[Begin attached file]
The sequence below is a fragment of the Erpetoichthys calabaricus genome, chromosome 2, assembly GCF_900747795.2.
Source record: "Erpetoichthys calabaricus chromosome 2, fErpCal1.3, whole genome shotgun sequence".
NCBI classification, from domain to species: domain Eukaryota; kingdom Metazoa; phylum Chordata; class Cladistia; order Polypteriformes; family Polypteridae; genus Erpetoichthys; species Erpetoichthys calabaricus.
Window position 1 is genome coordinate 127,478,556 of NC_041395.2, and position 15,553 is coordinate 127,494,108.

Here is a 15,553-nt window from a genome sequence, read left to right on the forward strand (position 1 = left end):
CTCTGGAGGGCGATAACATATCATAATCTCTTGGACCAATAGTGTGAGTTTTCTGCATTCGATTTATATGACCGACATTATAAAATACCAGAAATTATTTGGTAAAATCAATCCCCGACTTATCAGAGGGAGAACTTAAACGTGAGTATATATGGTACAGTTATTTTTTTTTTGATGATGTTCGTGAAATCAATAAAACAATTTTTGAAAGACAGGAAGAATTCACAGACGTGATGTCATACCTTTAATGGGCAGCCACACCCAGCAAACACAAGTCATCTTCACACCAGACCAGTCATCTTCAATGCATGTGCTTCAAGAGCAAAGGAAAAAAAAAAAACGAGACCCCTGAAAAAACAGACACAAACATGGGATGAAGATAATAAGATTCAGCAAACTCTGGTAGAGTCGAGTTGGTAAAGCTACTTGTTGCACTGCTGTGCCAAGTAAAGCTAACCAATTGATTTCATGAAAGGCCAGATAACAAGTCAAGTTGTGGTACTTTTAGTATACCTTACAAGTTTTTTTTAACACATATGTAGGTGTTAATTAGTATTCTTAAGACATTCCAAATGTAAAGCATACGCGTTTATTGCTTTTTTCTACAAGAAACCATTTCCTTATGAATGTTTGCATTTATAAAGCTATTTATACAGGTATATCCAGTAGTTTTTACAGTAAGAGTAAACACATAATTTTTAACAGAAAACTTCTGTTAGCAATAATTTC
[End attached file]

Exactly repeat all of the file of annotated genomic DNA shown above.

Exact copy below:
The sequence below is a fragment of the Erpetoichthys calabaricus genome, chromosome 2, assembly GCF_900747795.2.
Source record: "Erpetoichthys calabaricus chromosome 2, fErpCal1.3, whole genome shotgun sequence".
NCBI classification, from domain to species: domain Eukaryota; kingdom Metazoa; phylum Chordata; class Cladistia; order Polypteriformes; family Polypteridae; genus Erpetoichthys; species Erpetoichthys calabaricus.
Window position 1 is genome coordinate 127,478,556 of NC_041395.2, and position 15,553 is coordinate 127,494,108.

Here is a 15,553-nt window from a genome sequence, read left to right on the forward strand (position 1 = left end):
CTCTGGAGGGCGATAACATATCATAATCTCTTGGACCAATAGTGTGAGTTTTCTGCATTCGATTTATATGACCGACATTATAAAATACCAGAAATTATTTGGTAAAATCAATCCCCGACTTATCAGAGGGAGAACTTAAACGTGAGTATATATGGTACAGTTATTTTTTTTTTGATGATGTTCGTGAAATCAATAAAACAATTTTTGAAAGACAGGAAGAATTCACAGACGTGATGTCATACCTTTAATGGGCAGCCACACCCAGCAAACACAAGTCATCTTCACACCAGACCAGTCATCTTCAATGCATGTGCTTCAAGAGCAAAGGAAAAAAAAAAAACGAGACCCCTGAAAAAACAGACACAAACATGGGATGAAGATAATAAGATTCAGCAAACTCTGGTAGAGTCGAGTTGGTAAAGCTACTTGTTGCACTGCTGTGCCAAGTAAAGCTAACCAATTGATTTCATGAAAGGCCAGATAACAAGTCAAGTTGTGGTACTTTTAGTATACCTTACAAGTTTTTTTTAACACATATGTAGGTGTTAATTAGTATTCTTAAGACATTCCAAATGTAAAGCATACGCGTTTATTGCTTTTTTCTACAAGAAACCATTTCCTTATGAATGTTTGCATTTATAAAGCTATTTATACAGGTATATCCAGTAGTTTTTACAGTAAGAGTAAACACATAATTTTTAACAGAAAACTTCTGTTAGCAATAATTTC